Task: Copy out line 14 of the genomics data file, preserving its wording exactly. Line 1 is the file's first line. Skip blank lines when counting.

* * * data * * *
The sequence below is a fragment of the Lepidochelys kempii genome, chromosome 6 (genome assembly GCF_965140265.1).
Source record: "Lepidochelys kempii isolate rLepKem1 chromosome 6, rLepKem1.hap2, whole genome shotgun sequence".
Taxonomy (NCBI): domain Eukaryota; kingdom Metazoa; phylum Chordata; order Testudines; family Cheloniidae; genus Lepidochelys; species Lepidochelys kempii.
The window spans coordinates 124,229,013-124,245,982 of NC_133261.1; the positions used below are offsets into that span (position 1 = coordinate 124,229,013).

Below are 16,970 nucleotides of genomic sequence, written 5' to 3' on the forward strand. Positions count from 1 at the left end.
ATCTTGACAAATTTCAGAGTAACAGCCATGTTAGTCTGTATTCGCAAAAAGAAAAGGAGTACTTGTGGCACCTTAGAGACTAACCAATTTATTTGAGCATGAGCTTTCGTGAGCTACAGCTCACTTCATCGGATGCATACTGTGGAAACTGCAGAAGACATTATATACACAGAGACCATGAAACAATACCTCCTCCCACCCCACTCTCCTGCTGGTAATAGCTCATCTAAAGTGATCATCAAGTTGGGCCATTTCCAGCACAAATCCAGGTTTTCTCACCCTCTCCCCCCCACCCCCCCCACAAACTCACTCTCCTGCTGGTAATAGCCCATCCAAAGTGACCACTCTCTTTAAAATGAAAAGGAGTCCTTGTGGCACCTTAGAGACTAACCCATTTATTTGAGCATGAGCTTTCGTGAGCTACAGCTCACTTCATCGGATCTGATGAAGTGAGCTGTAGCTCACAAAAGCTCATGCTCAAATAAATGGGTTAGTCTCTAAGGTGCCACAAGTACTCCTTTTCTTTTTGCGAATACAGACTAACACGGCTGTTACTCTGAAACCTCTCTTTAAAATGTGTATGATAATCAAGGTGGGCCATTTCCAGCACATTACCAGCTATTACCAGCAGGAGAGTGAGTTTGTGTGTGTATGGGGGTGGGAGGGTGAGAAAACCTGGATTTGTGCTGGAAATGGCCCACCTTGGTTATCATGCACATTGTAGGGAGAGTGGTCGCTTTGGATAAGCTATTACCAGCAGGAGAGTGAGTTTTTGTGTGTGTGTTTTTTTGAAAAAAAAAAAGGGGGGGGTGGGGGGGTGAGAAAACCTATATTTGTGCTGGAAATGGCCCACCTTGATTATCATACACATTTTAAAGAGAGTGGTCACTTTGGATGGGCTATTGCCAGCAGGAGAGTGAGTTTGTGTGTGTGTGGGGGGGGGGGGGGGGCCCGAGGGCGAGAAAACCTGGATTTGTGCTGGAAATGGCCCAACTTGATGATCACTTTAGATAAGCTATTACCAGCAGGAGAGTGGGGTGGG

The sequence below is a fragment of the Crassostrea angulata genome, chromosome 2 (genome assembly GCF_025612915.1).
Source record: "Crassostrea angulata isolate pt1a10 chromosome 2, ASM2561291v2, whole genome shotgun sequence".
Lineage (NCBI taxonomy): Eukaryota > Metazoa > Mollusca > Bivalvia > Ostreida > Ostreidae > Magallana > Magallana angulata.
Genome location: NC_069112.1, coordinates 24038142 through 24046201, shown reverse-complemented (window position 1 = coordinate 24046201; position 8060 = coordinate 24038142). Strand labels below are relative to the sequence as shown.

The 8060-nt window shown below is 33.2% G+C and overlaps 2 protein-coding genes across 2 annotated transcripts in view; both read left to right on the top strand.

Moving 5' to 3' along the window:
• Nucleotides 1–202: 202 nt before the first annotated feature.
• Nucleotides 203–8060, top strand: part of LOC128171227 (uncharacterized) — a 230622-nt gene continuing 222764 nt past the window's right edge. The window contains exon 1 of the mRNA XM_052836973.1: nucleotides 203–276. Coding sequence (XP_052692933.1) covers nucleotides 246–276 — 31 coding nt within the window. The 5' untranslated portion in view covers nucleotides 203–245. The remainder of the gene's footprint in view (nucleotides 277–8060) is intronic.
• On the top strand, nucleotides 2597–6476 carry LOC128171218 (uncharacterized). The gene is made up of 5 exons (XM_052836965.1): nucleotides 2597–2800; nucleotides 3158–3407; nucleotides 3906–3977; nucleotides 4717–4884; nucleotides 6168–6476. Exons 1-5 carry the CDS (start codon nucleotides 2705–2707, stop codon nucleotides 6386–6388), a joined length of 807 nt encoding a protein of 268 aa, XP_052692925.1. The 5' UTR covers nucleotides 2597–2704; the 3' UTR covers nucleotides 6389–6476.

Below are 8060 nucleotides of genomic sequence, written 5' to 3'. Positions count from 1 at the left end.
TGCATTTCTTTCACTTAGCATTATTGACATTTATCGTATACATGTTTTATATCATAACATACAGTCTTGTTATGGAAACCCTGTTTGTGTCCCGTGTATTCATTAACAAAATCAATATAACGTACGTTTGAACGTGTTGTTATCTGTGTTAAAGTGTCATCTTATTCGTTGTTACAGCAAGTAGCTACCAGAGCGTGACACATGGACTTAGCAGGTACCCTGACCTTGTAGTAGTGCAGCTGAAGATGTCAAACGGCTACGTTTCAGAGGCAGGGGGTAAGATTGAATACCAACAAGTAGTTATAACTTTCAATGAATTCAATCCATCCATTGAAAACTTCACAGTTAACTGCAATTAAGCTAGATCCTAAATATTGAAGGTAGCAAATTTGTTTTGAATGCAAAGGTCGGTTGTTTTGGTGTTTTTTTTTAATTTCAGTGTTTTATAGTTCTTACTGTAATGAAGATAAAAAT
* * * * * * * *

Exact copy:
• Nucleotides 203–8060, top strand: part of LOC128171227 (uncharacterized) — a 230622-nt gene continuing 222764 nt past the window's right edge. The window contains exon 1 of the mRNA XM_052836973.1: nucleotides 203–276. Coding sequence (XP_052692933.1) covers nucleotides 246–276 — 31 coding nt within the window. The 5' untranslated portion in view covers nucleotides 203–245. The remainder of the gene's footprint in view (nucleotides 277–8060) is intronic.